Published: June 08, 2022 • 2 min read
Imagine you’re debugging, and you’re getting stuck.
Everything you try leads to another unexpected result.
You can’t predict what’s going to happen next.
I have a technique that’s going to help:
Here’s how it works.
Imagine you’re debugging a webpage, and you’re trying to understand why some data on your page is wrong.
Think of an action you might take to learn more. You might be wondering, how is the data bad? To find out, you decide to print it.
Before looking at your console, stop! I want you to make a prediction about what’s going to happen next.
What do you predict the data is going to look like? Is it going to be
undefined? Is it going to be an object with some keys, but not the right
ones? Is it going to be an object with the right keys? Think hard. Speak your
prediction out loud.
Now, take that action and look at the console. Were you right or wrong? There is no partial credit.
Considering this information, think about the next action you might take. Log something else? Use a debugger experiment with your object? Jump to a different part of the code?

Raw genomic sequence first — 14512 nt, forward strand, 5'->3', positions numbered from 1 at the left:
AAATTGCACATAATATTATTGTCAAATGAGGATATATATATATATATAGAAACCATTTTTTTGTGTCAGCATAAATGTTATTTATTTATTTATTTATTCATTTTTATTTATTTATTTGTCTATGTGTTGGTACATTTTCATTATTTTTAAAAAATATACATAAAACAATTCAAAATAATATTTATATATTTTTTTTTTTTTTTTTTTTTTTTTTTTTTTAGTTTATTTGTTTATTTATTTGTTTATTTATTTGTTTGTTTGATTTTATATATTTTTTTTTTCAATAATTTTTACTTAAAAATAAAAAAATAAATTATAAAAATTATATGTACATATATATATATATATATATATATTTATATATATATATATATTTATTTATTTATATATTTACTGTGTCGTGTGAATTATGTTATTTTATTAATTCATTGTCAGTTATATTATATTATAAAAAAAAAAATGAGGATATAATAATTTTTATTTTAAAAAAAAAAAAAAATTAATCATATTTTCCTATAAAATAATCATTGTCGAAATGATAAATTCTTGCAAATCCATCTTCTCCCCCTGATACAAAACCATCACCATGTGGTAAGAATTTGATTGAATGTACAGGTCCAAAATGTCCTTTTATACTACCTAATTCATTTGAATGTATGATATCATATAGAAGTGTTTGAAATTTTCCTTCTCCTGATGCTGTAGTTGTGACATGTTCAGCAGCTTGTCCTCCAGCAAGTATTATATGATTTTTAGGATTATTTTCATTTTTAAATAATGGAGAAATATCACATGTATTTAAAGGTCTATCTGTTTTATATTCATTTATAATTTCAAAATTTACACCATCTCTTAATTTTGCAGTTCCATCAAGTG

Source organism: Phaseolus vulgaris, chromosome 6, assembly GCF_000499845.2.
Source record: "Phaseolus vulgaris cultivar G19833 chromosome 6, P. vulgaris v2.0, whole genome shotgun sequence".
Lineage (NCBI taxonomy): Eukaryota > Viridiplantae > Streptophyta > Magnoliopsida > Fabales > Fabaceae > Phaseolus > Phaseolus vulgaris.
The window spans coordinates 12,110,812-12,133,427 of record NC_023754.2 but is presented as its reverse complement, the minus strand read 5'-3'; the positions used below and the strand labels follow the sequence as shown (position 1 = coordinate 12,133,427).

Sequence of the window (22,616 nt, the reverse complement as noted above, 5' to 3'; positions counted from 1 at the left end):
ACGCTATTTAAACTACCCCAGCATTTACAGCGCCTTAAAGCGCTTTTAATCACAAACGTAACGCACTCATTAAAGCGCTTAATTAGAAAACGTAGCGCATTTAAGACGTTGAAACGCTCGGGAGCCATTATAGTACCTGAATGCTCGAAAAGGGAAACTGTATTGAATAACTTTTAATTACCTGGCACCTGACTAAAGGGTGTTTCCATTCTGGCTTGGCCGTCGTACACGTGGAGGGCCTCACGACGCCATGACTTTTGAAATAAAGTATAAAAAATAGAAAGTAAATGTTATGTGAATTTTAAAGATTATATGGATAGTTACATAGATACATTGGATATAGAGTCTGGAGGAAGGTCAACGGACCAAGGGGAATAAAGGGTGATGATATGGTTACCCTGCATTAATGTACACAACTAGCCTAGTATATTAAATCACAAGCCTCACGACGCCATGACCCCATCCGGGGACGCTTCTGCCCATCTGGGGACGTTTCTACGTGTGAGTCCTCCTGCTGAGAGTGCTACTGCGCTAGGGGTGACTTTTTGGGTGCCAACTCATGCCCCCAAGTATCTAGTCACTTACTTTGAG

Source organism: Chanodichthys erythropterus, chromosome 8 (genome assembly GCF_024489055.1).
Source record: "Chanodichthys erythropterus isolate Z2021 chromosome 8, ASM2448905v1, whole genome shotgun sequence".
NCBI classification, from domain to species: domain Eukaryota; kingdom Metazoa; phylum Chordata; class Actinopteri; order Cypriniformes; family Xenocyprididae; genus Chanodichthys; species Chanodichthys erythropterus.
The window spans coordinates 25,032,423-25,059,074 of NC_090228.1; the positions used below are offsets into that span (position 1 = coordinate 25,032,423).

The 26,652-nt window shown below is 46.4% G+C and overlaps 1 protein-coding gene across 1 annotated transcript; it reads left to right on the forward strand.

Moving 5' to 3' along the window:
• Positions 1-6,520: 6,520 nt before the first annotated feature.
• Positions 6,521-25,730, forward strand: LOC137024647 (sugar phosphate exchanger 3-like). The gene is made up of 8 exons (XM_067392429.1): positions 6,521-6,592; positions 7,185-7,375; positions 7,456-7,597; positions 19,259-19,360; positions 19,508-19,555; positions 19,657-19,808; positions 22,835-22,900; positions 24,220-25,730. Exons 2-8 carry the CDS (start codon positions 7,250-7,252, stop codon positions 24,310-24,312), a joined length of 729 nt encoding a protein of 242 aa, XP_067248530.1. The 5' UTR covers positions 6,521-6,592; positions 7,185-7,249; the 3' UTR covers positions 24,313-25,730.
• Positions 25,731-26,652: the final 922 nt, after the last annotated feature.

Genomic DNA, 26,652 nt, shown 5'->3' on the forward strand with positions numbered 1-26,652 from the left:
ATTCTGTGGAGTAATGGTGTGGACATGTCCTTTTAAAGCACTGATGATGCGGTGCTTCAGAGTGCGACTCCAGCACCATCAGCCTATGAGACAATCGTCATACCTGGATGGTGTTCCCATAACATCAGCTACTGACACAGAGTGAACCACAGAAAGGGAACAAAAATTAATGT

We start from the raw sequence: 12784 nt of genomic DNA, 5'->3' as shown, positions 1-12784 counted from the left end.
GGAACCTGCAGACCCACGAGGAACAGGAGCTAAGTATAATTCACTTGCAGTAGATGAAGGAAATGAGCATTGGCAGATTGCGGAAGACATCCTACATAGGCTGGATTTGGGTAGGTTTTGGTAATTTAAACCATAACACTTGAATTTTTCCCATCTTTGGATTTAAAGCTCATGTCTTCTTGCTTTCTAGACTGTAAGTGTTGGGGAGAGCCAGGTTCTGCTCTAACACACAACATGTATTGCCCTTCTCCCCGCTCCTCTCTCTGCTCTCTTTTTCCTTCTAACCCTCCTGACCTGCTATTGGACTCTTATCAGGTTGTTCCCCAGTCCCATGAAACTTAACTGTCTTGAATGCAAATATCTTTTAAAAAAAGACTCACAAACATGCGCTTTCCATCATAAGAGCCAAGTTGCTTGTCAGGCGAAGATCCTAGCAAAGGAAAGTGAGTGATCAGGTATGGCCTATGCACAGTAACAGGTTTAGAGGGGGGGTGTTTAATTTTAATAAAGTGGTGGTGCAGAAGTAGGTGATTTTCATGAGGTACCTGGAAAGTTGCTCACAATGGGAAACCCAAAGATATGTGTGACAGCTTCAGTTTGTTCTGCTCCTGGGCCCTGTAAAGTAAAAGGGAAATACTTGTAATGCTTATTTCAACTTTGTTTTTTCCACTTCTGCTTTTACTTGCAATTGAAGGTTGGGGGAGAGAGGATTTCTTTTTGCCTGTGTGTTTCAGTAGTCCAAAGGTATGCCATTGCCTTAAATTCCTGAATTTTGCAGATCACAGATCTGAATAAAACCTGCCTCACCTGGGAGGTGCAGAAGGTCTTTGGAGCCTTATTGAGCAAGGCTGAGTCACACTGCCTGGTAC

This is a powerful technique, because it forces you to pivot from reactive to proactive.
When you’re debugging, it’s easy to be reactive. “I do this, the application responds this way… why?” You’re reacting. You’ll eventually type Shakespeare, but it will take a while and you won’t learn much.
We want to be proactive. There’s a saying about debugging: “if all you’re assumptions were correct, you wouldn’t be stuck.” In other words, your mental model is broken. To have a chance at fixing a bug smartly, you must at least have a mental model. That’s what making a prediction does. You’re taking a stand.
Predicting moves you from “it’s not working” to “I expected
be an array of data, but it’s undefined.” That’s actionable information.
I make predictions all the time when coding. On my best days, it puts me in a state where I’m making prediction after prediction and seeing them realized. When they aren’t realized, it’s jarring. It’s like a trigger in my workflow that turns off my autopilot when something unusual happens.
Make a prediction.
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Blog of Jake Worth, software engineer in Maine.